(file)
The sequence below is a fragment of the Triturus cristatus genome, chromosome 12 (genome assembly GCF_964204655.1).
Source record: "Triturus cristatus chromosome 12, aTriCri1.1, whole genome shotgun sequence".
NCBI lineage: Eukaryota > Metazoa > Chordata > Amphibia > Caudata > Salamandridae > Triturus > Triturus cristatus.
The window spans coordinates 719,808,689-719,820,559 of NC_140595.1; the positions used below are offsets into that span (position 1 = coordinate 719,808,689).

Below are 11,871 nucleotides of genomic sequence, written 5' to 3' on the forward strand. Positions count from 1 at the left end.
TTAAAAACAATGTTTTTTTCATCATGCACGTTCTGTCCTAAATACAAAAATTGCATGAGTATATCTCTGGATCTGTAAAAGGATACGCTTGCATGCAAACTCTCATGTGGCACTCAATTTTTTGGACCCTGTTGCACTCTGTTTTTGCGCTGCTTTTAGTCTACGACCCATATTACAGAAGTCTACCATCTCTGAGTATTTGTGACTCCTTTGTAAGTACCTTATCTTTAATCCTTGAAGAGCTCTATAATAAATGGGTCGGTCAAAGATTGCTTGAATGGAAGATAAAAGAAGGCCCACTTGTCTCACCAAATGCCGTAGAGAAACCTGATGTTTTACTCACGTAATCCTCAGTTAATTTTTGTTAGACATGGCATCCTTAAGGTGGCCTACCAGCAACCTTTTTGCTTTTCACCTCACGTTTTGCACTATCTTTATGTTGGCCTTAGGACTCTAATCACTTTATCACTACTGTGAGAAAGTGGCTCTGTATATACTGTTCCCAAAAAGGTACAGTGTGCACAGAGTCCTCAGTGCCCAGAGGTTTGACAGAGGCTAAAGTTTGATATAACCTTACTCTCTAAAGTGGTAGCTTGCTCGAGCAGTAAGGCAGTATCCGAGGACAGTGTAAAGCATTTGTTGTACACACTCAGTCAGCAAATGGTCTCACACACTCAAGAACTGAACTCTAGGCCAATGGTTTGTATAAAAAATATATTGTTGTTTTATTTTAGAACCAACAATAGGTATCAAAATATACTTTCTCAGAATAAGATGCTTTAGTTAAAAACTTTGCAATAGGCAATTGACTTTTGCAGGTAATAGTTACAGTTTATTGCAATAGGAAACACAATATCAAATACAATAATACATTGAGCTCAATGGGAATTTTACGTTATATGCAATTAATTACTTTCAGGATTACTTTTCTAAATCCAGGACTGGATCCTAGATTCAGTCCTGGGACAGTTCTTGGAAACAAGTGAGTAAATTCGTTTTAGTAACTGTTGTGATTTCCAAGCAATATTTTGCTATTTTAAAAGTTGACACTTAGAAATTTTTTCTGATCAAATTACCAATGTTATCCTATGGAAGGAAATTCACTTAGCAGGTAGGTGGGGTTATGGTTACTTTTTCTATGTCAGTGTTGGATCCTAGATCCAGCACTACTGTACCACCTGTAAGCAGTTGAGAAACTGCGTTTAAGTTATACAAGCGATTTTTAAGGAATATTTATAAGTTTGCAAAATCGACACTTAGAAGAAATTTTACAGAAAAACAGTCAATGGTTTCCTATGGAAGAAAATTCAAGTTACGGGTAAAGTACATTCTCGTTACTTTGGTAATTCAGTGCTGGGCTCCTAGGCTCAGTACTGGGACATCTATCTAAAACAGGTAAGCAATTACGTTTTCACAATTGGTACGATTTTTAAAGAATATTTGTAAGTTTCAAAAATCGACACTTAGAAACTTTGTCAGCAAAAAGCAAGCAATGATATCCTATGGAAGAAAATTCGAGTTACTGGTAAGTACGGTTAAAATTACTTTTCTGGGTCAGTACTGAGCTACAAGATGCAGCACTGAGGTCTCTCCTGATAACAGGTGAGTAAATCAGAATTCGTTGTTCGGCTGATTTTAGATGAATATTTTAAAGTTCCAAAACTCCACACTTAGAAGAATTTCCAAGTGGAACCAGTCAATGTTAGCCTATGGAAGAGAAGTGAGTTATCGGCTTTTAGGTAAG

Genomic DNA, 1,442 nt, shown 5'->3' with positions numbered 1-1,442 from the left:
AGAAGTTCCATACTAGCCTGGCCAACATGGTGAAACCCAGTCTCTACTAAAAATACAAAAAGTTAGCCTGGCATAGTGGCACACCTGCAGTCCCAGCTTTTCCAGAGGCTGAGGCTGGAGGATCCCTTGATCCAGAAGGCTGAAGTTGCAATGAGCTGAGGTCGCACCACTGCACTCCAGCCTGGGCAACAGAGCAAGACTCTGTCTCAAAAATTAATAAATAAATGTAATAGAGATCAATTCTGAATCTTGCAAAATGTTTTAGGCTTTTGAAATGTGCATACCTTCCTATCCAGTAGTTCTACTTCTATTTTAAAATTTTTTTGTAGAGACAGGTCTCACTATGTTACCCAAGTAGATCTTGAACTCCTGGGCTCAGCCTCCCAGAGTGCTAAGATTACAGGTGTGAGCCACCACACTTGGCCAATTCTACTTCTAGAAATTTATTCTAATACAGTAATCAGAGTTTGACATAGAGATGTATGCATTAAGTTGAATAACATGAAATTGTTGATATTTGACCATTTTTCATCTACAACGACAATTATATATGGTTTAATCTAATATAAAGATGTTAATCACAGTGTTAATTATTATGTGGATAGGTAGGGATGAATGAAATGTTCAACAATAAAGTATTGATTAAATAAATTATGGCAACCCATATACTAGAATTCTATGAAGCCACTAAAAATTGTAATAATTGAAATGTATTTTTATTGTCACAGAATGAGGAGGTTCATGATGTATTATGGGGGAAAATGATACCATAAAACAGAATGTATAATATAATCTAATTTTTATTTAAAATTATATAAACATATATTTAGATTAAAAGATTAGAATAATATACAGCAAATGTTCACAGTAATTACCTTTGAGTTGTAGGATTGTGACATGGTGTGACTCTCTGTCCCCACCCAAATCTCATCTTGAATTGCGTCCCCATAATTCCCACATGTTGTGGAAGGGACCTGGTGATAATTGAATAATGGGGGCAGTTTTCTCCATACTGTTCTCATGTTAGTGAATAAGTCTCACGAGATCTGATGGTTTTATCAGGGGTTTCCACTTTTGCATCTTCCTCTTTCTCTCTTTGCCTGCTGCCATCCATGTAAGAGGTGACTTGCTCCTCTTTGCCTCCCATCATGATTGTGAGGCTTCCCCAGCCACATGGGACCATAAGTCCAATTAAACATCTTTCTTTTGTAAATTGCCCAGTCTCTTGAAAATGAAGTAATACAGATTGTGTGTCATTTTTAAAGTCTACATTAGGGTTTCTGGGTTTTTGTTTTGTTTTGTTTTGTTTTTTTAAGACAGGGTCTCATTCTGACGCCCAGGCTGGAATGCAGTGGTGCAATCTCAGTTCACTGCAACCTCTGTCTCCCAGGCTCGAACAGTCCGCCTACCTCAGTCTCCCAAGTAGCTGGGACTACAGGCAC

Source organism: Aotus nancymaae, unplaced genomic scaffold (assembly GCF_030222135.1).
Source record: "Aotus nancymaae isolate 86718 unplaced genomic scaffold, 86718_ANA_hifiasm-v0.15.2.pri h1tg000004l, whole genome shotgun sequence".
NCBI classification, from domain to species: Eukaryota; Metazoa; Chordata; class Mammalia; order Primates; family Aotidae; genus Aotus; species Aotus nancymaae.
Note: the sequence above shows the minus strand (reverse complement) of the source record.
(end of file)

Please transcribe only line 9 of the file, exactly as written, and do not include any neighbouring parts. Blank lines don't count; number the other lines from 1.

Source organism: Aotus nancymaae, unplaced genomic scaffold (assembly GCF_030222135.1).